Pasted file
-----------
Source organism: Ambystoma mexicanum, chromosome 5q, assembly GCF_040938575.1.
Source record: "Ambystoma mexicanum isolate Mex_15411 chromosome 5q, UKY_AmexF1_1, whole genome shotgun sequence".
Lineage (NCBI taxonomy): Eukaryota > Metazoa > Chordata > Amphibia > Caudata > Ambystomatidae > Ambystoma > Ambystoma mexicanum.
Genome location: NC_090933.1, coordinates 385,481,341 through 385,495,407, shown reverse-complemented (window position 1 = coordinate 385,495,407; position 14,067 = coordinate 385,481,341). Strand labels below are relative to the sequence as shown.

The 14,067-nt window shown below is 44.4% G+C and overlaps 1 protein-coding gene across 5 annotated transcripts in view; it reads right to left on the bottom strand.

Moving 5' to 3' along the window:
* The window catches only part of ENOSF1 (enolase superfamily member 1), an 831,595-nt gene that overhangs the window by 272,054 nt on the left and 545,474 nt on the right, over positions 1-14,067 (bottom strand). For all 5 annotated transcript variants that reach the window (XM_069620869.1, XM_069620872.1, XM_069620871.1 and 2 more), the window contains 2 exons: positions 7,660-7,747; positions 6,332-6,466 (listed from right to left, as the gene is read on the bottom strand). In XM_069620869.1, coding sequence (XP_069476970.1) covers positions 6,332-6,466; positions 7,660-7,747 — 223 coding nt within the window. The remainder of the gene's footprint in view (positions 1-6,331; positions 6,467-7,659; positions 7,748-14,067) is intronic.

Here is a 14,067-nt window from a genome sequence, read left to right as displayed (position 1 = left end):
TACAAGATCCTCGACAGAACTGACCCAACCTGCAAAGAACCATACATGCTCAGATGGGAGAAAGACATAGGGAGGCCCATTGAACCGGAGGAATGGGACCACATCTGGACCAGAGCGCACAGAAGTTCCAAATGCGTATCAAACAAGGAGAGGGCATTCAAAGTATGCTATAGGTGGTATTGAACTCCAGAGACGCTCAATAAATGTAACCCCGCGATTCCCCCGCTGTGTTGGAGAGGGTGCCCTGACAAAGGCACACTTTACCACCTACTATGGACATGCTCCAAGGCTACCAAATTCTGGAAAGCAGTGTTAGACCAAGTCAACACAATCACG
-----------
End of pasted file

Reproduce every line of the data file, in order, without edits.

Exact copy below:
Source organism: Ambystoma mexicanum, chromosome 5q, assembly GCF_040938575.1.
Source record: "Ambystoma mexicanum isolate Mex_15411 chromosome 5q, UKY_AmexF1_1, whole genome shotgun sequence".
Lineage (NCBI taxonomy): Eukaryota > Metazoa > Chordata > Amphibia > Caudata > Ambystomatidae > Ambystoma > Ambystoma mexicanum.
Genome location: NC_090933.1, coordinates 385,481,341 through 385,495,407, shown reverse-complemented (window position 1 = coordinate 385,495,407; position 14,067 = coordinate 385,481,341). Strand labels below are relative to the sequence as shown.

The 14,067-nt window shown below is 44.4% G+C and overlaps 1 protein-coding gene across 5 annotated transcripts in view; it reads right to left on the bottom strand.

Moving 5' to 3' along the window:
* The window catches only part of ENOSF1 (enolase superfamily member 1), an 831,595-nt gene that overhangs the window by 272,054 nt on the left and 545,474 nt on the right, over positions 1-14,067 (bottom strand). For all 5 annotated transcript variants that reach the window (XM_069620869.1, XM_069620872.1, XM_069620871.1 and 2 more), the window contains 2 exons: positions 7,660-7,747; positions 6,332-6,466 (listed from right to left, as the gene is read on the bottom strand). In XM_069620869.1, coding sequence (XP_069476970.1) covers positions 6,332-6,466; positions 7,660-7,747 — 223 coding nt within the window. The remainder of the gene's footprint in view (positions 1-6,331; positions 6,467-7,659; positions 7,748-14,067) is intronic.

Here is a 14,067-nt window from a genome sequence, read left to right as displayed (position 1 = left end):
TACAAGATCCTCGACAGAACTGACCCAACCTGCAAAGAACCATACATGCTCAGATGGGAGAAAGACATAGGGAGGCCCATTGAACCGGAGGAATGGGACCACATCTGGACCAGAGCGCACAGAAGTTCCAAATGCGTATCAAACAAGGAGAGGGCATTCAAAGTATGCTATAGGTGGTATTGAACTCCAGAGACGCTCAATAAATGTAACCCCGCGATTCCCCCGCTGTGTTGGAGAGGGTGCCCTGACAAAGGCACACTTTACCACCTACTATGGACATGCTCCAAGGCTACCAAATTCTGGAAAGCAGTGTTAGACCAAGTCAACACAATCACG